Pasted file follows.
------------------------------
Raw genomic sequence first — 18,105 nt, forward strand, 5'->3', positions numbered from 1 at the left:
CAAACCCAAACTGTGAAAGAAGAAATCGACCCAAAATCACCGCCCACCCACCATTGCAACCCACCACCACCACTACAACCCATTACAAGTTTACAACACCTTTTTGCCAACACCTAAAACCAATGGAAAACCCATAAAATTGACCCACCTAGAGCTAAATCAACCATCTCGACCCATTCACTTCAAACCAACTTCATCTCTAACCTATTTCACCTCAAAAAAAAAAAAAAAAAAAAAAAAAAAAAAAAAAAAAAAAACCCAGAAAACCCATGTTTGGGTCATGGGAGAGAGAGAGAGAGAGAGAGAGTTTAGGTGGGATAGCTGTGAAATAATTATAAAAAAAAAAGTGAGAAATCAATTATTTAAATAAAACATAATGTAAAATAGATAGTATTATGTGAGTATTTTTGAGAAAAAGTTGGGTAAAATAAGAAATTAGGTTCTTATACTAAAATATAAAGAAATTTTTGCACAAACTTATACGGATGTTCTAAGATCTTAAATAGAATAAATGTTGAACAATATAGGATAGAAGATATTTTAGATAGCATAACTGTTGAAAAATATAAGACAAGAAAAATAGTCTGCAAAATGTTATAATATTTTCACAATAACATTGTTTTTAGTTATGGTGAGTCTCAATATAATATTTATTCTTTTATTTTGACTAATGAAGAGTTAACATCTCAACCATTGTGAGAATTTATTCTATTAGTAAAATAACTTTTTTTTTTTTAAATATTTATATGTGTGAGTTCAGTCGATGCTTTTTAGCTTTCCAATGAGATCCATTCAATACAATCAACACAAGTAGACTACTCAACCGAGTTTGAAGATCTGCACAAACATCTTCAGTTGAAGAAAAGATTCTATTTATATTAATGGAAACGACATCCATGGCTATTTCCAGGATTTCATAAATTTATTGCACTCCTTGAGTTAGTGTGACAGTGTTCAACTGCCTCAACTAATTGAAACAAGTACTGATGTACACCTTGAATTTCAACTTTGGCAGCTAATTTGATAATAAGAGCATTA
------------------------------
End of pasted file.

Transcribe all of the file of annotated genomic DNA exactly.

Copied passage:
Raw genomic sequence first — 18,105 nt, forward strand, 5'->3', positions numbered from 1 at the left:
CAAACCCAAACTGTGAAAGAAGAAATCGACCCAAAATCACCGCCCACCCACCATTGCAACCCACCACCACCACTACAACCCATTACAAGTTTACAACACCTTTTTGCCAACACCTAAAACCAATGGAAAACCCATAAAATTGACCCACCTAGAGCTAAATCAACCATCTCGACCCATTCACTTCAAACCAACTTCATCTCTAACCTATTTCACCTCAAAAAAAAAAAAAAAAAAAAAAAAAAAAAAAAAAAAAAAAACCCAGAAAACCCATGTTTGGGTCATGGGAGAGAGAGAGAGAGAGAGAGAGTTTAGGTGGGATAGCTGTGAAATAATTATAAAAAAAAAAGTGAGAAATCAATTATTTAAATAAAACATAATGTAAAATAGATAGTATTATGTGAGTATTTTTGAGAAAAAGTTGGGTAAAATAAGAAATTAGGTTCTTATACTAAAATATAAAGAAATTTTTGCACAAACTTATACGGATGTTCTAAGATCTTAAATAGAATAAATGTTGAACAATATAGGATAGAAGATATTTTAGATAGCATAACTGTTGAAAAATATAAGACAAGAAAAATAGTCTGCAAAATGTTATAATATTTTCACAATAACATTGTTTTTAGTTATGGTGAGTCTCAATATAATATTTATTCTTTTATTTTGACTAATGAAGAGTTAACATCTCAACCATTGTGAGAATTTATTCTATTAGTAAAATAACTTTTTTTTTTTTAAATATTTATATGTGTGAGTTCAGTCGATGCTTTTTAGCTTTCCAATGAGATCCATTCAATACAATCAACACAAGTAGACTACTCAACCGAGTTTGAAGATCTGCACAAACATCTTCAGTTGAAGAAAAGATTCTATTTATATTAATGGAAACGACATCCATGGCTATTTCCAGGATTTCATAAATTTATTGCACTCCTTGAGTTAGTGTGACAGTGTTCAACTGCCTCAACTAATTGAAACAAGTACTGATGTACACCTTGAATTTCAACTTTGGCAGCTAATTTGATAATAAGAGCATTA